Paleotsunami deposits unearthed by a USGS-led team of scientists could hold important insights into the seismic and tsunami risks of the Caribbean region.
USGS-led Team Discovers Pre-Columbian Tsunami Deposits in Puerto Rico
The deposits, found in a mangrove pond on the northwest corner of Puerto Rico by researchers from the USGS Pacific Coastal and Marine Science Center and the University of Puerto Rico, are believed to date back to between 1470 and 1530. They suggest that the tsunami was triggered by a massive megathrust earthquake that occurred at the Puerto Rico Trench. Similar age deposits at other Caribbean islands up to 400 km to the east, as well as prior seismic modeling, suggest that the earthquake was of a magnitude 8.7 or larger. An earthquake of that magnitude in the Caribbean would generate tsunamis that cross the Atlantic Ocean.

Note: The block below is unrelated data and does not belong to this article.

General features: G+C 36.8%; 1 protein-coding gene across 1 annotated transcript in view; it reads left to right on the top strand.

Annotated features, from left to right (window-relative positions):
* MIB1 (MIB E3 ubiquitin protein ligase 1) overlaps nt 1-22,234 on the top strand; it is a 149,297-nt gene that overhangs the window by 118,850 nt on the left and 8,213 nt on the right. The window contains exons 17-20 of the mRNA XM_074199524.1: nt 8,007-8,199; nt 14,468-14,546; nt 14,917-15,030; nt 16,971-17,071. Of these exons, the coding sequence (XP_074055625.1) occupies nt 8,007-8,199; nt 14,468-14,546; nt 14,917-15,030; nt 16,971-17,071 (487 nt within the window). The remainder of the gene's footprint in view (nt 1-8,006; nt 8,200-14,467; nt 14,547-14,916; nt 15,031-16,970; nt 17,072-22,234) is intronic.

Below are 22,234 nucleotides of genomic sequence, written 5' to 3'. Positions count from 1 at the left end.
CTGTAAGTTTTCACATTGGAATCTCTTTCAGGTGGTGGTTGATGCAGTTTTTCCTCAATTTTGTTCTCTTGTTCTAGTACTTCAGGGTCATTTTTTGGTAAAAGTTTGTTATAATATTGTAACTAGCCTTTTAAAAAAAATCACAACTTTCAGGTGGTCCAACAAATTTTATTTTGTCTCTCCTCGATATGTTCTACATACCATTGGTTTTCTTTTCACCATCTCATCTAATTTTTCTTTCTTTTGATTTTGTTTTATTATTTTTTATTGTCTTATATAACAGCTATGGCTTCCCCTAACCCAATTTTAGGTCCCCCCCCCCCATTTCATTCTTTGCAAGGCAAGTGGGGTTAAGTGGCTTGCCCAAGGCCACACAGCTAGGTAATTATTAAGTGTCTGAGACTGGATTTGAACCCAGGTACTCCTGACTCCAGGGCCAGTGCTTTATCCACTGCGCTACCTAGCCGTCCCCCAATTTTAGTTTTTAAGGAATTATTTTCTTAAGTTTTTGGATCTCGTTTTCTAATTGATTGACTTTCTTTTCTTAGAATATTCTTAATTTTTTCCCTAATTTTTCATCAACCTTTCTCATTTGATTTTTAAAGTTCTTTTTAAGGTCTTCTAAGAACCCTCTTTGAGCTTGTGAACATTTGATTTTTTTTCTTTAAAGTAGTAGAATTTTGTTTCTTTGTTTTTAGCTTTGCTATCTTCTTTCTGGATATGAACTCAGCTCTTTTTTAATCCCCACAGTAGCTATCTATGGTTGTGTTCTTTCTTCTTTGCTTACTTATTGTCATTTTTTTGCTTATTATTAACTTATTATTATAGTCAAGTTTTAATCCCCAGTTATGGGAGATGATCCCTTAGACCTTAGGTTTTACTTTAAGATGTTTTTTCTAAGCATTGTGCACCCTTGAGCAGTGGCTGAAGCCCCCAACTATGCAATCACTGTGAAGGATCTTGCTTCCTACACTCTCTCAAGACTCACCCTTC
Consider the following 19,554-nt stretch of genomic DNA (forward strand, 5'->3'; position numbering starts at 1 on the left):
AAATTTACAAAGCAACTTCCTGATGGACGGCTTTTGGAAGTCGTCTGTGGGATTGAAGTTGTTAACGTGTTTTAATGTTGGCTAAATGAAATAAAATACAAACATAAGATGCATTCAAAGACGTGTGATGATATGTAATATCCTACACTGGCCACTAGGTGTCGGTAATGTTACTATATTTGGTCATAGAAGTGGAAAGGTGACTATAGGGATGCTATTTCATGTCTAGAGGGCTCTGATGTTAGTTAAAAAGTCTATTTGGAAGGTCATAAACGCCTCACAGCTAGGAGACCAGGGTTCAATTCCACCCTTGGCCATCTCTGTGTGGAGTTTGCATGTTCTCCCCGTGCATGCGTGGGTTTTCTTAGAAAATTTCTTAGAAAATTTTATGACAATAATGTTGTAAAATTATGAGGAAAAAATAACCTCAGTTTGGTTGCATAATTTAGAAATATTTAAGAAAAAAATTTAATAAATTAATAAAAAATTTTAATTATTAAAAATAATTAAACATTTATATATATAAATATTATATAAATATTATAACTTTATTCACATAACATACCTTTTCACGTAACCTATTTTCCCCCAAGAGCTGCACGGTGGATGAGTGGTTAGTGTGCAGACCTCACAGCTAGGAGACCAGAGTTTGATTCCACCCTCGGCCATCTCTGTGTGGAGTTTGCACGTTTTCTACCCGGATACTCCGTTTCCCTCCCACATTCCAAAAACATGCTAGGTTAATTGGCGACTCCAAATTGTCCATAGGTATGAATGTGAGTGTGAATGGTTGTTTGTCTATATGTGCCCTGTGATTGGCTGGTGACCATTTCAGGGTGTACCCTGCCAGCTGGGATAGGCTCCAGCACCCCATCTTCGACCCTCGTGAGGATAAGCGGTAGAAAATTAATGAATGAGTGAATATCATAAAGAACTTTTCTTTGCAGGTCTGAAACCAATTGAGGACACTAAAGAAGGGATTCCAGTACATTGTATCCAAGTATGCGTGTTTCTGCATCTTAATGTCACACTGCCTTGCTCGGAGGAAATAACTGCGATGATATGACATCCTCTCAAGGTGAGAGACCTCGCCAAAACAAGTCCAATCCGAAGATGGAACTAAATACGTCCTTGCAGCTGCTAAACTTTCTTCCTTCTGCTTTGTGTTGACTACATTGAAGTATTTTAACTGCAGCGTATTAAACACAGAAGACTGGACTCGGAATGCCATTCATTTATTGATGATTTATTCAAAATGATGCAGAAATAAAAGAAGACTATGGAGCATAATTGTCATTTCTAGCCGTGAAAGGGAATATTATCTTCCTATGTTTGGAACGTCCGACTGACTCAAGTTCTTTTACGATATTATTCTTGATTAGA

“These Puerto Rican tsunami deposits provide valuable information for assessing the seismic and tsunami risks of the region,” said Bruce Jaffe, USGS Research Oceanographer, who led the research. “This work contributes to a better understanding of the frequency and magnitude of earthquakes and tsunamis in the area.”
These findings are significant because written records of tsunamis in the Caribbean extend back only 500 years, and evidence of earthquakes of magnitude 8.0 or larger on the Puerto Rico Trench is sparse. Understanding the likelihood of such events is crucial for developing effective disaster management strategies.
“When buildings are engineered to withstand earthquakes in areas where tsunamis occur, it is often the tsunami, rather than the earthquake, that results in greater loss of life and property,” said Jaffe. “The most striking example is the 2004 Indian Ocean tsunami, which killed nearly a quarter million people. A small fraction of these deaths was attributed to earthquake-related damage. The 2011 Great Tōhoku Earthquake in Japan was similar: the tsunami caused widespread destruction and the loss of nearly 20,000 lives, while earthquake damage to the buildings was much reduced thanks to their design.”
Jaffe and colleagues presented their findings at the Seismological Society of America's 2023 Annual Meeting.
Read the related press release from Seismological Society of America.